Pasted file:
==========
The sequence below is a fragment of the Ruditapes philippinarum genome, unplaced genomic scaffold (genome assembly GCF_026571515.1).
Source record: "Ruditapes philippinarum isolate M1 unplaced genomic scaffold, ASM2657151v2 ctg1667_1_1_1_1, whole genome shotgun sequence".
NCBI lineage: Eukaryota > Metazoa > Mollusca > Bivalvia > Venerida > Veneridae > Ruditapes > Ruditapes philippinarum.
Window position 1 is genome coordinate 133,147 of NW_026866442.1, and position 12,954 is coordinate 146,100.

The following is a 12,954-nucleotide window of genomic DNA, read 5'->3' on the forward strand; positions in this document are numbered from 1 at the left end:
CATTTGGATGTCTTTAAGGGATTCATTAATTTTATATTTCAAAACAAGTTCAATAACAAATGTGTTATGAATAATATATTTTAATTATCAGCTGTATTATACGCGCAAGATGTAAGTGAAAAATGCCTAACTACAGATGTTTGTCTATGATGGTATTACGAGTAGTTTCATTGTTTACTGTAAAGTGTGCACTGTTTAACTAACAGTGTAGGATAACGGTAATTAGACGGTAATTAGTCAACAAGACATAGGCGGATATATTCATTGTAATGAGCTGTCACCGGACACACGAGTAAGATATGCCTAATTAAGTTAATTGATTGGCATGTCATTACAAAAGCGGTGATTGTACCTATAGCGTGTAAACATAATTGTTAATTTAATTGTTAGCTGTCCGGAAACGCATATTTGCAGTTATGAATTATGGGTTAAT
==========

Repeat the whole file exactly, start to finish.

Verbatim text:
The sequence below is a fragment of the Ruditapes philippinarum genome, unplaced genomic scaffold (genome assembly GCF_026571515.1).
Source record: "Ruditapes philippinarum isolate M1 unplaced genomic scaffold, ASM2657151v2 ctg1667_1_1_1_1, whole genome shotgun sequence".
NCBI lineage: Eukaryota > Metazoa > Mollusca > Bivalvia > Venerida > Veneridae > Ruditapes > Ruditapes philippinarum.
Window position 1 is genome coordinate 133,147 of NW_026866442.1, and position 12,954 is coordinate 146,100.

The following is a 12,954-nucleotide window of genomic DNA, read 5'->3' on the forward strand; positions in this document are numbered from 1 at the left end:
CATTTGGATGTCTTTAAGGGATTCATTAATTTTATATTTCAAAACAAGTTCAATAACAAATGTGTTATGAATAATATATTTTAATTATCAGCTGTATTATACGCGCAAGATGTAAGTGAAAAATGCCTAACTACAGATGTTTGTCTATGATGGTATTACGAGTAGTTTCATTGTTTACTGTAAAGTGTGCACTGTTTAACTAACAGTGTAGGATAACGGTAATTAGACGGTAATTAGTCAACAAGACATAGGCGGATATATTCATTGTAATGAGCTGTCACCGGACACACGAGTAAGATATGCCTAATTAAGTTAATTGATTGGCATGTCATTACAAAAGCGGTGATTGTACCTATAGCGTGTAAACATAATTGTTAATTTAATTGTTAGCTGTCCGGAAACGCATATTTGCAGTTATGAATTATGGGTTAAT